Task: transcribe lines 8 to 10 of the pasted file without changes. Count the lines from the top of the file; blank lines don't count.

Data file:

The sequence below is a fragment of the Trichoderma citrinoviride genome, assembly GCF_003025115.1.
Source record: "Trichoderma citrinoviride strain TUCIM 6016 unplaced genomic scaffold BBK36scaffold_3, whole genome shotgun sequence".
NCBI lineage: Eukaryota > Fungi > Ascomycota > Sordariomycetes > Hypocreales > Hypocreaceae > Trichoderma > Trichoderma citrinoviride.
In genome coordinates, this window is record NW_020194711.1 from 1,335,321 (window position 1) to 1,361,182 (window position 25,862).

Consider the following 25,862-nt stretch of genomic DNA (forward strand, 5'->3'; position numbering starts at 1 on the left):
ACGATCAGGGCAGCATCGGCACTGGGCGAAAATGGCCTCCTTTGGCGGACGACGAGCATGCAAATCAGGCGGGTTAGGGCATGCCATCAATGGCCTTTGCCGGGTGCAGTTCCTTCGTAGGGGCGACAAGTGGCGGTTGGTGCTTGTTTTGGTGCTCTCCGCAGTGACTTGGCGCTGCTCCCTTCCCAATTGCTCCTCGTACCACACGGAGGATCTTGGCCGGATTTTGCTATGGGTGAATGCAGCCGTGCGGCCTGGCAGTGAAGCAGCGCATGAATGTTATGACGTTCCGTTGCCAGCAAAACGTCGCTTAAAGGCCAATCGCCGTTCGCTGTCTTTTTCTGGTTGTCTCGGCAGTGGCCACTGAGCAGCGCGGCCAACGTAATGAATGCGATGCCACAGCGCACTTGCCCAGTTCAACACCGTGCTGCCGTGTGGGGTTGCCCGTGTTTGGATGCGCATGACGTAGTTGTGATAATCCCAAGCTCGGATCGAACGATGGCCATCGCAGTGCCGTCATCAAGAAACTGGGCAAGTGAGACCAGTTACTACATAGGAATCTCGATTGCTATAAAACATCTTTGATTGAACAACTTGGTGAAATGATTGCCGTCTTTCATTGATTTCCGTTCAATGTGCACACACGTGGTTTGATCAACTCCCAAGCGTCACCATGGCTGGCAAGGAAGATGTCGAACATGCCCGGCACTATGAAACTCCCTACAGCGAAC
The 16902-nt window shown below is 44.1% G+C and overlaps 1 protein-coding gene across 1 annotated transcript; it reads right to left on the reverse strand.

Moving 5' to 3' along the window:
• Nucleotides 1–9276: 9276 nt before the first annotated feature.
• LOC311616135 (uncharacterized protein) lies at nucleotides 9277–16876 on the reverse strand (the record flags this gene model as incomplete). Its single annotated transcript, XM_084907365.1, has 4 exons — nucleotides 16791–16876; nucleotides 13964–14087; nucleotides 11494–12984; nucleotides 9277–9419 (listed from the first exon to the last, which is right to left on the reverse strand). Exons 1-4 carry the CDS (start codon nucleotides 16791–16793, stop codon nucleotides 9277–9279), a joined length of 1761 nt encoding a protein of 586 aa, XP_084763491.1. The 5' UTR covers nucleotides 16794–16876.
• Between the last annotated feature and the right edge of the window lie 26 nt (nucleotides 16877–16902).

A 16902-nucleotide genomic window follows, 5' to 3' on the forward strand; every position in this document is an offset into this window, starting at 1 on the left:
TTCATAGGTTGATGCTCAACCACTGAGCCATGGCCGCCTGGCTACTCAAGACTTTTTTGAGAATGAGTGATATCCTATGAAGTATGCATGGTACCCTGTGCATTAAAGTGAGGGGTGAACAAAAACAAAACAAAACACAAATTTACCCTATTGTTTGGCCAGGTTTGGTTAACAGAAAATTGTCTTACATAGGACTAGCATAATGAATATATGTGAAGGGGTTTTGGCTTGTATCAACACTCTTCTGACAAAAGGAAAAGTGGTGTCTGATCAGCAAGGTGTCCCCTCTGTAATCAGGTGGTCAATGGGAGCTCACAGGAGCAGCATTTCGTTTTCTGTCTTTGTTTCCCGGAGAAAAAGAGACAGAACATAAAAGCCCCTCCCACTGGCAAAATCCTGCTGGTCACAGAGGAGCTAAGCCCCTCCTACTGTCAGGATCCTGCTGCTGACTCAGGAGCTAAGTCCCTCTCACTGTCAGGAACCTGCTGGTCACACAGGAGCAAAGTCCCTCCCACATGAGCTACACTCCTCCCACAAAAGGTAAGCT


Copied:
Moving 5' to 3' along the window:
• Nucleotides 1–9276: 9276 nt before the first annotated feature.
• LOC311616135 (uncharacterized protein) lies at nucleotides 9277–16876 on the reverse strand (the record flags this gene model as incomplete). Its single annotated transcript, XM_084907365.1, has 4 exons — nucleotides 16791–16876; nucleotides 13964–14087; nucleotides 11494–12984; nucleotides 9277–9419 (listed from the first exon to the last, which is right to left on the reverse strand). Exons 1-4 carry the CDS (start codon nucleotides 16791–16793, stop codon nucleotides 9277–9279), a joined length of 1761 nt encoding a protein of 586 aa, XP_084763491.1. The 5' UTR covers nucleotides 16794–16876.